A Conversation with Roxane Zand

In her 60s, Roxane Zand has been and still is a prominent figure in the contemporary art scene. Since I adore Iranian modern and contemporary art, I wanted to get to know this lady more. So, I figured by asking her questions that I liked, she would also be addressing some of the questions other people may have in their minds.


When did your appreciation for art come to be a part of your life?

As a child!

The world is becoming more and more technologically advanced. In your opinion, how has contemporary art and its auctions been affected by technology?

Technology is ‘democratizing’ art and making it available to a far larger audience than ever before. Even museums are now doing online shows, and some art collectors have now digitized a few of their private collections entirely. Instagram itself is also a wonderful example of being able to put on display the incredible things that we work with to a wider, more global set of art lovers and would-be collectors.

How do you define the relationship between art and money?

One cannot exist without the other. Renaissance painters needed patrons; many great Persian artworks and architecture would have never happened without patronage and commissions. That dynamic continues today. Artists need collectors, and collectors thrive on the art they love.

How has Sotheby’s, as an auction house, been able to promote or, at the very least, make modern and contemporary Iranian art visible to the larger art market?

What many people do not realize about auction houses is that our presale exhibitions are open to the public and free to view. Meaning that for a few weeks every year, our galleries turn into pop-up shows of Iranian art, displaying both the pioneering modern masters and newer contemporary names. In terms of its brand, Sotheby’s has a wide reach and recognition as a 275-year-old institution, and so it is even more special to witness Iranian art displayed in this context.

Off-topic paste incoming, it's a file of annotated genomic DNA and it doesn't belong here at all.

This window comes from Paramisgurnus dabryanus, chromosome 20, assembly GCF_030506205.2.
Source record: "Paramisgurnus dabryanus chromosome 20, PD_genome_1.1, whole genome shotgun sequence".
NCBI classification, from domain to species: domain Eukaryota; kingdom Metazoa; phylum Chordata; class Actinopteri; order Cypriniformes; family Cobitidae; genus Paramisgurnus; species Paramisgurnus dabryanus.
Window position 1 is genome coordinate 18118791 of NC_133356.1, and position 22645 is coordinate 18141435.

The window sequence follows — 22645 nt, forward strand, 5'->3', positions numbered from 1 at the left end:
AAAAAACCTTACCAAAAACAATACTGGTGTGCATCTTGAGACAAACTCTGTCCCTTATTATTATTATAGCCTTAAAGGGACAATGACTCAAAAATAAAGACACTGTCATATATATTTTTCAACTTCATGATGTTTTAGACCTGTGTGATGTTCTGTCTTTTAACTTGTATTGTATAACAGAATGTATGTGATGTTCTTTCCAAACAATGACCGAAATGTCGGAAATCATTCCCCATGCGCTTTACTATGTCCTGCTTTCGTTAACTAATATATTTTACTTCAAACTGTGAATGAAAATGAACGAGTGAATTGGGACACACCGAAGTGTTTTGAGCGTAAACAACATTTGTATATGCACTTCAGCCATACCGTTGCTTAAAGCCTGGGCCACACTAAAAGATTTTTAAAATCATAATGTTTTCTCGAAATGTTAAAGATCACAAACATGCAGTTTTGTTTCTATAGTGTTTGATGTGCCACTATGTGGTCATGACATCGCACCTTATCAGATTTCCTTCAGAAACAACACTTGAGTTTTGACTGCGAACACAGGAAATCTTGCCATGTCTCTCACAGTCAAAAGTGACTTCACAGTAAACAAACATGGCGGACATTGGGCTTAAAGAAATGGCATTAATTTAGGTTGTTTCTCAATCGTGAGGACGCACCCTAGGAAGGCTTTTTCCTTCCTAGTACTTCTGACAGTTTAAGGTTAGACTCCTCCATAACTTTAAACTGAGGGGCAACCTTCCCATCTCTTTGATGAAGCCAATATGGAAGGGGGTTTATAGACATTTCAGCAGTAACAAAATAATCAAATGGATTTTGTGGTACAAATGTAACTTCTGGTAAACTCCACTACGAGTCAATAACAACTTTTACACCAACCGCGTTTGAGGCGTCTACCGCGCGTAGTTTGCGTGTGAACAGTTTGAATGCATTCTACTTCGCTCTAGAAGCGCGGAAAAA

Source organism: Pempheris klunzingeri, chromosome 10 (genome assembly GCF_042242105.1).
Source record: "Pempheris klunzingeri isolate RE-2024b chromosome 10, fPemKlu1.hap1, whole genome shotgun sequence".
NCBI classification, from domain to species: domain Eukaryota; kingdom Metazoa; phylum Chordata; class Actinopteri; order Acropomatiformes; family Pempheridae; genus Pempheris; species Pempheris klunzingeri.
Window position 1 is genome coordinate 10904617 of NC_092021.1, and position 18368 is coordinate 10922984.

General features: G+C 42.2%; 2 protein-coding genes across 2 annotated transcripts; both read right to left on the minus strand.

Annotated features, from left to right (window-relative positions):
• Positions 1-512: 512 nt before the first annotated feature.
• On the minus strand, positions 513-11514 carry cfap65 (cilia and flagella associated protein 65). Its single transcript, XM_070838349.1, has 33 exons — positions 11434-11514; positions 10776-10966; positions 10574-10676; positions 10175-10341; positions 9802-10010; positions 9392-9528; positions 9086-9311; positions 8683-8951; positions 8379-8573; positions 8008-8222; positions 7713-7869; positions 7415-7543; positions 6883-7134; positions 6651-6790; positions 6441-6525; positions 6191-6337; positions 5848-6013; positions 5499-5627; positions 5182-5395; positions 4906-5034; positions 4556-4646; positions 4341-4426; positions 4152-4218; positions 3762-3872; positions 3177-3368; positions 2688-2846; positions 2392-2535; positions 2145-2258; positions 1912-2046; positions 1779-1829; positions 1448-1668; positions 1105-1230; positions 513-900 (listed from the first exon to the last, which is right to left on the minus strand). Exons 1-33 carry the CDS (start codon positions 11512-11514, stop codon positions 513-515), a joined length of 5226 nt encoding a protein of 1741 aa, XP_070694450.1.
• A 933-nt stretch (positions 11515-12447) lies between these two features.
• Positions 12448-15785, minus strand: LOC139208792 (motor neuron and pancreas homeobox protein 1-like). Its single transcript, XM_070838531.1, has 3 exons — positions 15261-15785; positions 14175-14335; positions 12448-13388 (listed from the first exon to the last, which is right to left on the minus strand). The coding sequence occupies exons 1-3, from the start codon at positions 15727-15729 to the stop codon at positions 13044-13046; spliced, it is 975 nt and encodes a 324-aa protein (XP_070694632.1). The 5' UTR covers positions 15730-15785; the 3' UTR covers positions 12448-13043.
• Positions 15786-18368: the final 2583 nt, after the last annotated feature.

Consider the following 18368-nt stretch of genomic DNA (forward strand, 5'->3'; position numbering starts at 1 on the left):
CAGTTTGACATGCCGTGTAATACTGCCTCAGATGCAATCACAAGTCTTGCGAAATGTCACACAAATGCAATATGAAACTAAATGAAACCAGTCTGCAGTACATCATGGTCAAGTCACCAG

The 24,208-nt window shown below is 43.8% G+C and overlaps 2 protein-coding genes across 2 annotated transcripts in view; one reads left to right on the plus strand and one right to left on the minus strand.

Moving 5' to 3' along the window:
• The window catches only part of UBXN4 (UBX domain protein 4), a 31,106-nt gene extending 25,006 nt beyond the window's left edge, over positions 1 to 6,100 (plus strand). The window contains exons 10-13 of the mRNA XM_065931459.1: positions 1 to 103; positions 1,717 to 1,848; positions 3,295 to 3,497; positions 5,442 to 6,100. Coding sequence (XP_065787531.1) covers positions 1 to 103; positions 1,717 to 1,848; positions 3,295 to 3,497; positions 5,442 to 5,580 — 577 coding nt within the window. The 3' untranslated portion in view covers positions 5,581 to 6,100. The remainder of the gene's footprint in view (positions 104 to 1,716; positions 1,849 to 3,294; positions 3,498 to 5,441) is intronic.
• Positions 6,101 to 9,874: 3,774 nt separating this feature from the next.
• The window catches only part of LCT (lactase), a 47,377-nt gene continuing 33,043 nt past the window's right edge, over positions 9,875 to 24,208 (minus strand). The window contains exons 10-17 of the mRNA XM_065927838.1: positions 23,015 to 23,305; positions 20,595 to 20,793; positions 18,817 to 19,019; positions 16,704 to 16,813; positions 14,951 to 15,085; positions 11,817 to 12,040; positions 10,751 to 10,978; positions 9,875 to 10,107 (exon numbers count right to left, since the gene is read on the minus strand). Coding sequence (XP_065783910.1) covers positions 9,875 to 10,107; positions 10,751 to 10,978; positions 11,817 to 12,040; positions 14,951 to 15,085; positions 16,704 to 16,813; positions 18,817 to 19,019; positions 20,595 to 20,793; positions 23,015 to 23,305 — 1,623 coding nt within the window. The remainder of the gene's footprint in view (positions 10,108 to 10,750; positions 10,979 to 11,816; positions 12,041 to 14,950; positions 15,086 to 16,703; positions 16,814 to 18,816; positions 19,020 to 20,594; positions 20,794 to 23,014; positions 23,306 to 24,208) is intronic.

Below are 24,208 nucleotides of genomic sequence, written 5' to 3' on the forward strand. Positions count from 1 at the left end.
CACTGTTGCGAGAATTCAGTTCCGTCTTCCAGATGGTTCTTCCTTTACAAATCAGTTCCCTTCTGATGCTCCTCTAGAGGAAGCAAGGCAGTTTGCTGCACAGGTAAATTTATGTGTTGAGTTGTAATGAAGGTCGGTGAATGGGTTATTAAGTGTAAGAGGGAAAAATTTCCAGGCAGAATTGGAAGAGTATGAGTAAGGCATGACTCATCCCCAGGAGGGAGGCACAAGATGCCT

In recent years, we have also achieved record prices for the works of such artists as Bahman Mohasses and Manoucher Yektai, demonstrating their enduring values and growing appeal internationally.

In auctions, it is common to see paintings sold for more than 100 million Euros. Can you walk us through how an art object is valuated and what the deciding factors are in calculating such price?

The most important factor in evaluating a work of art is expertise and experience. Establishing the value of such work is determined by a number of considerations, including rarity, ownership history, historical importance, subject matter, and, of course, quality. You also have to take in mind prices previously achieved on the primary market, art fairs, private deals, and other sources.

How do you compare the evolution of art in Iran before and after the 1979 Revolution?

The 70s was a fertile period with the increase in oil prices that brought about a strong economy and the opening of Tehran Museum of Contemporary Art, as well as other art and culture activities, which encouraged art production. After the revolution, Iranian artists continued to show the strength of their creativity and output, and artists such as Zenderoudi, Ehsai, and Tanavoli remained popular.

More recently, the lively art and design scene in Tehran has been blossoming at an unstoppable pace. Galleries have flourished, with local institutions continually striving to provide a platform for a new generation of first-rate artists.

In January 2019, the Tehran Auction ended with a new record of 2.6 million Euros in sales. Do you think that the art world is a safe haven in Iran under the new sanctions?

The sanctions are no doubt a challenging situation that has influenced all sectors; however, when good works come up on the market, they are consistently with enthusiasm.

What does the future hold for the art market in Iran?

The art market relies on a number of factors, but Iran also has many talented artists, which means that the future is likely to be bright. I am confident and optimistic that the international interest that spurred the recent boom will continue.

In your opinion, have female Iranian artists been successful in portraying their experience?

Many talented Iranian female artists portray their experience in a variety of expressive ways. We have a number of works by such artists coming up in our next auction, including wonderful pieces by Behjat Sadr and Leyly Matine-Daftary.

We advocate for openness and women’s rights. I imagine these topics are close to your heart as well. Is there anything specific you would want to touch on?

Women all around the world strive to be on equal footing with men. In the West, the Me Too movement has shown to what extent women have had gender issues in their workplace. I hope that every woman can achieve her dreams with hope, energy, and positivity, and that as time goes by, age does not become a barrier. Just look at Iran Khanoom!

Photographer: Heath Cooper

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